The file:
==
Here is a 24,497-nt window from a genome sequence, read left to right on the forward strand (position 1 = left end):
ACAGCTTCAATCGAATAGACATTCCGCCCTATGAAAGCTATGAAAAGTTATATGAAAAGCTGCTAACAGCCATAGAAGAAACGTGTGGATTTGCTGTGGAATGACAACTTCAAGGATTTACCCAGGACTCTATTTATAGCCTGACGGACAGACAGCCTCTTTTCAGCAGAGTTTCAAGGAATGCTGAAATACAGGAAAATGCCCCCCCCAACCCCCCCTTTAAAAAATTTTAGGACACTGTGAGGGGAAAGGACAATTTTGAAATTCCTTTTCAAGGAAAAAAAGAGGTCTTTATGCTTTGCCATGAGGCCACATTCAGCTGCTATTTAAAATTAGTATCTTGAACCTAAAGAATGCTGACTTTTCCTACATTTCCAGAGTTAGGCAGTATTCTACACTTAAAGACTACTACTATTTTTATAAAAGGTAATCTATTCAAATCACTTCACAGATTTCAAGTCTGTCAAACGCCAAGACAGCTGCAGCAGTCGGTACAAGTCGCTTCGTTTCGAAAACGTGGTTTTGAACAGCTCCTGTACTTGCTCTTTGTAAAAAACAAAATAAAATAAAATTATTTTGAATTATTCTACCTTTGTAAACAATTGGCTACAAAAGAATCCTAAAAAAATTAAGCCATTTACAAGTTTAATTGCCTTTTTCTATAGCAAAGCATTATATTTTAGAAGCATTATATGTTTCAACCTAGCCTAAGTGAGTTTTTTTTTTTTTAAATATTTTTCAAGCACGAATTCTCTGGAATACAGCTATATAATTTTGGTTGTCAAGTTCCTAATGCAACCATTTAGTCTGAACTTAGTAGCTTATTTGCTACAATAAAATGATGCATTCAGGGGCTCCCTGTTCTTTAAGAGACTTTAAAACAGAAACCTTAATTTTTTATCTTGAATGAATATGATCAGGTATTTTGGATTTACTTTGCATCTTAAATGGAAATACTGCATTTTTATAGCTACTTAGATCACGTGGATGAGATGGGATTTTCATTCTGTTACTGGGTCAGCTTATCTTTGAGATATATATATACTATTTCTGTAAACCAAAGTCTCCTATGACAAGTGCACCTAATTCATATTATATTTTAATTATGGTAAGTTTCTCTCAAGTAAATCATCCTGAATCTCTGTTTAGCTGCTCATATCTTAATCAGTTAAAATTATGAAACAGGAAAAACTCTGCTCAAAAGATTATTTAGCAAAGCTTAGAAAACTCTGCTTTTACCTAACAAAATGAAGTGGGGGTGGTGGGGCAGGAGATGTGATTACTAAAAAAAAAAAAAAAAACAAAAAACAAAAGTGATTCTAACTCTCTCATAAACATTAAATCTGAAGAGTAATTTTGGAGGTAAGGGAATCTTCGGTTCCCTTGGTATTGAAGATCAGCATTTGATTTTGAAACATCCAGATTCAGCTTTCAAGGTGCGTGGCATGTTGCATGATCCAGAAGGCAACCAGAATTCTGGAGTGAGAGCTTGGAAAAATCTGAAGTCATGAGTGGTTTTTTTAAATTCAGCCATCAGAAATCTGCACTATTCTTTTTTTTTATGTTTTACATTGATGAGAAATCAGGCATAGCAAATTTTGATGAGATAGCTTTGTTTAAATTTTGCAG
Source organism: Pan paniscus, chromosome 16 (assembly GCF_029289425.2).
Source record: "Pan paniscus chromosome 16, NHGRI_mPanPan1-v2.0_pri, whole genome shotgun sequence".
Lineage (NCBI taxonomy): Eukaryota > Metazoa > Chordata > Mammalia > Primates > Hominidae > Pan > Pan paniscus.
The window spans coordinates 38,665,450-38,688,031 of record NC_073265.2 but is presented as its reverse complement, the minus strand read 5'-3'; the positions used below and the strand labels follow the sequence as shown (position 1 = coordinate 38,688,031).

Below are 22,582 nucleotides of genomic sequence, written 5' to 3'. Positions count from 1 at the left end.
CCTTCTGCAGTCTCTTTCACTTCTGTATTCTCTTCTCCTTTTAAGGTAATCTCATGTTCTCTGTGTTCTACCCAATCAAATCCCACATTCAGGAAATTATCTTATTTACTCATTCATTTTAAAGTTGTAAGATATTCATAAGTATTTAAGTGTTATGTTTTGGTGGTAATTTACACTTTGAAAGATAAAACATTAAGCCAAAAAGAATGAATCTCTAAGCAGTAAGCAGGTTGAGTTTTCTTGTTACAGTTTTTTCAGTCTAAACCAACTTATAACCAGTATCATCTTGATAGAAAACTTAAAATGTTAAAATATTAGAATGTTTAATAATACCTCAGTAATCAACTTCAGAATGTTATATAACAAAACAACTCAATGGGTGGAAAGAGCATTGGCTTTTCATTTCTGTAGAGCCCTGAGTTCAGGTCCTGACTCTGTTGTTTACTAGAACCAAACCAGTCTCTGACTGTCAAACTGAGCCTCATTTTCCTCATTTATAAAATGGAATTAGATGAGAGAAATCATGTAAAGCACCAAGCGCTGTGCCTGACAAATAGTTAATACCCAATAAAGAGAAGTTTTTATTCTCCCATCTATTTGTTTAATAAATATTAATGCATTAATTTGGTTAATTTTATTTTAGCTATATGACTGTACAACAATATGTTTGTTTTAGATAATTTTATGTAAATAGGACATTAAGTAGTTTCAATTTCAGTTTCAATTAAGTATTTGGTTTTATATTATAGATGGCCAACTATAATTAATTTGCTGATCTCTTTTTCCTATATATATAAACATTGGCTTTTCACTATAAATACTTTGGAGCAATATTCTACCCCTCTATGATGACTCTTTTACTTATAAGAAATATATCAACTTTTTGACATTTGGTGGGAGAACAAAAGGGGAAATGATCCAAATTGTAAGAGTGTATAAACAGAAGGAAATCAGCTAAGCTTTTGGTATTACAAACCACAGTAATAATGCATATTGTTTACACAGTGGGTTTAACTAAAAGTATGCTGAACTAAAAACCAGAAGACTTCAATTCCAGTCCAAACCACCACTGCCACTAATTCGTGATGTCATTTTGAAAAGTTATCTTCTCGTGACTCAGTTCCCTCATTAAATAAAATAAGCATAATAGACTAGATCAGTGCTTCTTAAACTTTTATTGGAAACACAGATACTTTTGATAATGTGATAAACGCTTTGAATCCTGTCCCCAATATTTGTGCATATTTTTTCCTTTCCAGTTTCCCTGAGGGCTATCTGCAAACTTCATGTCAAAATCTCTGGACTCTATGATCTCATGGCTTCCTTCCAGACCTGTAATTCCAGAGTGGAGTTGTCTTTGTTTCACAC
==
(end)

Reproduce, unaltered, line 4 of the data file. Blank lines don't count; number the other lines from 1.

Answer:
Source record: "Pan paniscus chromosome 16, NHGRI_mPanPan1-v2.0_pri, whole genome shotgun sequence".